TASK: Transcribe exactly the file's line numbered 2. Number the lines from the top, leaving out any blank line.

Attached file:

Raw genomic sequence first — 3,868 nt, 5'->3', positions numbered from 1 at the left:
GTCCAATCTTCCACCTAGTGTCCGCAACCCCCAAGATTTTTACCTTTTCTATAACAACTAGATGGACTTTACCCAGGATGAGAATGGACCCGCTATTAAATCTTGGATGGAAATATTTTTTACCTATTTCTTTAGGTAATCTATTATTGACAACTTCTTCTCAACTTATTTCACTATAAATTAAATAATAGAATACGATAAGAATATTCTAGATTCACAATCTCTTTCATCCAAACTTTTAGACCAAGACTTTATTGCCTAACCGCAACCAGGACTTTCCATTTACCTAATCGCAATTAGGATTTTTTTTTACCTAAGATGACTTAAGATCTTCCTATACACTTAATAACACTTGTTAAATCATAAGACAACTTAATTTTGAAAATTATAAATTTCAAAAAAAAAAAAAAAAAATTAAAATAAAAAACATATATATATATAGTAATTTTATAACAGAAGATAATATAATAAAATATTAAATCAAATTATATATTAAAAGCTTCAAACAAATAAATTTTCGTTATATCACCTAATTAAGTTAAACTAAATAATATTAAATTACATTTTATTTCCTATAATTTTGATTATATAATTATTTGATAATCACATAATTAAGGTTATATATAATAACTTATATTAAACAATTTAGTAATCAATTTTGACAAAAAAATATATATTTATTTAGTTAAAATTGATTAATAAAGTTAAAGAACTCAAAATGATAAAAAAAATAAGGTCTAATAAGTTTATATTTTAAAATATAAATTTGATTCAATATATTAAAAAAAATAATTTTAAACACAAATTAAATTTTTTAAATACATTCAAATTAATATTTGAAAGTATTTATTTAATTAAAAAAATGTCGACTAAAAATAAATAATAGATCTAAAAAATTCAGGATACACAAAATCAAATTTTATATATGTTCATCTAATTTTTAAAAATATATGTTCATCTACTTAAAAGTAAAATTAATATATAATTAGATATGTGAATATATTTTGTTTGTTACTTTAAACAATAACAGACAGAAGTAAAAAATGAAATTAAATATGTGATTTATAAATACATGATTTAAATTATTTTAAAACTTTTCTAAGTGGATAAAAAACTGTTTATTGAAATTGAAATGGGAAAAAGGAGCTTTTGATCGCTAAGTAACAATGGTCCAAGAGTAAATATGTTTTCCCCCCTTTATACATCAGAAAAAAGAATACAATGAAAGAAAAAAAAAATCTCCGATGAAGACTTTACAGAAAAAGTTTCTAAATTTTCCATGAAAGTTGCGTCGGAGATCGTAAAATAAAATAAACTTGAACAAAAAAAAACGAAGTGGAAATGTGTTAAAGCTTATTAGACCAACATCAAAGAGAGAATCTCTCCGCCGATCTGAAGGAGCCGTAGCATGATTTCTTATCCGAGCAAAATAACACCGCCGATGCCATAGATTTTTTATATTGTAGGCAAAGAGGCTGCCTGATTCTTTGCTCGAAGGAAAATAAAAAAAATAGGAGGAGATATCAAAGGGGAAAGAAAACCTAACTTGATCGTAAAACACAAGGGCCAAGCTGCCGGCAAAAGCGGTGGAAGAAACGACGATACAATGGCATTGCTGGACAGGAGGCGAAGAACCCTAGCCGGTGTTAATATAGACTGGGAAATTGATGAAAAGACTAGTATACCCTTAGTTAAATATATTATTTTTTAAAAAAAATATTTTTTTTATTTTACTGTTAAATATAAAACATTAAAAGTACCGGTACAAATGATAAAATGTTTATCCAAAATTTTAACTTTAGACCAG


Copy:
GTCCAATCTTCCACCTAGTGTCCGCAACCCCCAAGATTTTTACCTTTTCTATAACAACTAGATGGACTTTACCCAGGATGAGAATGGACCCGCTATTAAATCTTGGATGGAAATATTTTTTACCTATTTCTTTAGGTAATCTATTATTGACAACTTCTTCTCAACTTATTTCACTATAAATTAAATAATAGAATACGATAAGAATATTCTAGATTCACAATCTCTTTCATCCAAACTTTTAGACCAAGACTTTATTGCCTAACCGCAACCAGGACTTTCCATTTACCTAATCGCAATTAGGATTTTTTTTTACCTAAGATGACTTAAGATCTTCCTATACACTTAATAACACTTGTTAAATCATAAGACAACTTAATTTTGAAAATTATAAATTTCAAAAAAAAAAAAAAAAAATTAAAATAAAAAACATATATATATATAGTAATTTTATAACAGAAGATAATATAATAAAATATTAAATCAAATTATATATTAAAAGCTTCAAACAAATAAATTTTCGTTATATCACCTAATTAAGTTAAACTAAATAATATTAAATTACATTTTATTTCCTATAATTTTGATTATATAATTATTTGATAATCACATAATTAAGGTTATATATAATAACTTATATTAAACAATTTAGTAATCAATTTTGACAAAAAAATATATATTTATTTAGTTAAAATTGATTAATAAAGTTAAAGAACTCAAAATGATAAAAAAAATAAGGTCTAATAAGTTTATATTTTAAAATATAAATTTGATTCAATATATTAAAAAAAATAATTTTAAACACAAATTAAATTTTTTAAATACATTCAAATTAATATTTGAAAGTATTTATTTAATTAAAAAAATGTCGACTAAAAATAAATAATAGATCTAAAAAATTCAGGATACACAAAATCAAATTTTATATATGTTCATCTAATTTTTAAAAATATATGTTCATCTACTTAAAAGTAAAATTAATATATAATTAGATATGTGAATATATTTTGTTTGTTACTTTAAACAATAACAGACAGAAGTAAAAAATGAAATTAAATATGTGATTTATAAATACATGATTTAAATTATTTTAAAACTTTTCTAAGTGGATAAAAAACTGTTTATTGAAATTGAAATGGGAAAAAGGAGCTTTTGATCGCTAAGTAACAATGGTCCAAGAGTAAATATGTTTTCCCCCCTTTATACATCAGAAAAAAGAATACAATGAAAGAAAAAAAAAATCTCCGATGAAGACTTTACAGAAAAAGTTTCTAAATTTTCCATGAAAGTTGCGTCGGAGATCGTAAAATAAAATAAACTTGAACAAAAAAAAACGAAGTGGAAATGTGTTAAAGCTTATTAGACCAACATCAAAGAGAGAATCTCTCCGCCGATCTGAAGGAGCCGTAGCATGATTTCTTATCCGAGCAAAATAACACCGCCGATGCCATAGATTTTTTATATTGTAGGCAAAGAGGCTGCCTGATTCTTTGCTCGAAGGAAAATAAAAAAAATAGGAGGAGATATCAAAGGGGAAAGAAAACCTAACTTGATCGTAAAACACAAGGGCCAAGCTGCCGGCAAAAGCGGTGGAAGAAACGACGATACAATGGCATTGCTGGACAGGAGGCGAAGAACCCTAGCCGGTGTTAATATAGACTGGGAAATTGATGAAAAGACTAGTATACCCTTAGTTAAATATATTATTTTTTAAAAAAAATATTTTTTTTATTTTACTGTTAAATATAAAACATTAAAAGTACCGGTACAAATGATAAAATGTTTATCCAAAATTTTAACTTTAGACCAG